Behe states: Bottom line - if it looks like a duck, quacks like a duck, it must be a duck. This is known as in-duck-tion *groans from the audience* Induction by itself is not a deductive argument, so he throws out the idea that ID is a logical deduction from the evidence. Luckily no one seemed to have caught it (but of course, for them to point it out would be to undermine the authority of science itself!)

Q&A session: Here a lot of questions were thrown at Behe, most of them from the skeptics. I must say I greatly admire Behe's cordiality and kindness and true honesty in trying to answer many of the questions which I personally thought were just plain idiotic. Well here is a rundown on some of the questions

Q1) What exactly is intelligent design. Don't you need a theory of knowledge in order to determine if something is intelligently designed? How do you determine if something looks like it was designed?

A1) Points back to rushmore example: intuition (kind of a weak argument). Admits he doesn't know much and points to William Dembski (mathematician and philosopher, wrote the book which is sitting unread on my bookshelf called "intelligent design" )

Q2) Does life have a purpose?

A2) hem and haw, "I hope so" mentions that veritas forum would like people to believe that yes. Outside his scope of knowledge but I kind of expected an affirmative "yes" since he hasn't (last I checked) killed himself.

Q3.1) There are no claims for design, no example of how a designer designs anything. What if I claim that I designed a dandelion? How do you test it? (asked by an angry old guy)

A3.1) Doesn't quite understand claims (but responds with a lot of kindness, which I definitely would not have been able to), wonders why you would need to prove how a designer designs anything in order to infer design.

Q3.2) Old guy not satisfied and clearly angry. "I designed a dandelion! Prove it!"

A3.2) huh? You don't need to know how someone designed mount rushmore in order to infer that it was designed.

Q4) What is the Intelligent part of design?

A4) the question was incoherent, GIGO

Q5) Who designed the designer?

A5) You don't need to figure out everything about the designer in order to determine that design happened. (another weak answer, he is RC why doesn't he come out and say it?)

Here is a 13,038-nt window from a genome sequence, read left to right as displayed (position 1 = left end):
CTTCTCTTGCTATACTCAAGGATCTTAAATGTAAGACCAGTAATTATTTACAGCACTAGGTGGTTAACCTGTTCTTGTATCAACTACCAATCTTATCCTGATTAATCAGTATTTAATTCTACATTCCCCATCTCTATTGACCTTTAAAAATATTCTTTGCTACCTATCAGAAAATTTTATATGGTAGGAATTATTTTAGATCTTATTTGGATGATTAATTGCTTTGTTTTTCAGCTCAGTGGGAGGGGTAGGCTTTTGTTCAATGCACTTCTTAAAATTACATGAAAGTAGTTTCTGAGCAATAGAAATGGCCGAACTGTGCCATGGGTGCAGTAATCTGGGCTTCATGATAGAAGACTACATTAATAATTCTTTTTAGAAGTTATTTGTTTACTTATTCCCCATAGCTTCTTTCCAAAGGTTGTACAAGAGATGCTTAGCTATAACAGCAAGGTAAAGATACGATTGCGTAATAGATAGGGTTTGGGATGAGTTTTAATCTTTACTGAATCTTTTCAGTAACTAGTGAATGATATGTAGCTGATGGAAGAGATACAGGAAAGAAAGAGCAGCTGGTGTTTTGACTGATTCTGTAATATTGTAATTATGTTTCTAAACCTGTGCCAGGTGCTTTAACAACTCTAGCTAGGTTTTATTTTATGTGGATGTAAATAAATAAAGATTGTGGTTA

Q6) Why do you choose Irreducibly complex as a criteria for design? Why don't you conclude a different theory like (this was from Sam Yam, who had obviously done a bit of reading)

A6) IC is part of the things that Darwin himself set out, clear that it is a good place to start. Other theories are all trying to answer the question of design and dance around it. Behe is merely pointing to the obvious conclusion.

Q7) As a religious biologist, where does science fit in? Where do we stop and say "oh Creator" and where do we keep searching? What kinds of advice could you offer for those who are believers in ID and biology? (Asked by Dennis Adams, my roommate. I would say probably the most coherent question out there, rest of them were just personal attacks or challenges that he already dealt with)

A7) Basically, test it. Once again Behe skirts the issue of where "God" fits in since it seems like he's trying to keep from alienating those that may not be christian from his ideas.

There were a couple more, but I may have forgotten to take them down. A few of the people who had the "challenges" had follow up questions because they didn't believe his objections were valid (but none of the questions were about the science or methods he did or the research, they were all personal directed questions, I don't want to say attacks... well I guess I just did)

A link I've found: http://www.arn.org/authors/behe.html

Here he has refutations of a lot of arguments against him including many articles that he's written.

All in all I'm very impressed with his willingness to dialog, especially with large groups of people strongly opposed to his ideas, to the point where they're just seeking to tear him down. They really have not put forth a convincing argument against his ideas, but are all strongly biased against them (simply because of the implications it will mean) Well then again I guess I'm biased for them. ::chuckles:: boils down to what our presuppositions are!

Behe doesn't incorporate his faith as a RC into his talk in an effort to distance himself from the fundamentalist Christian wing that is viewed in a very negative light, but he comes across as a very kind man and I'm really glad he came out to talk.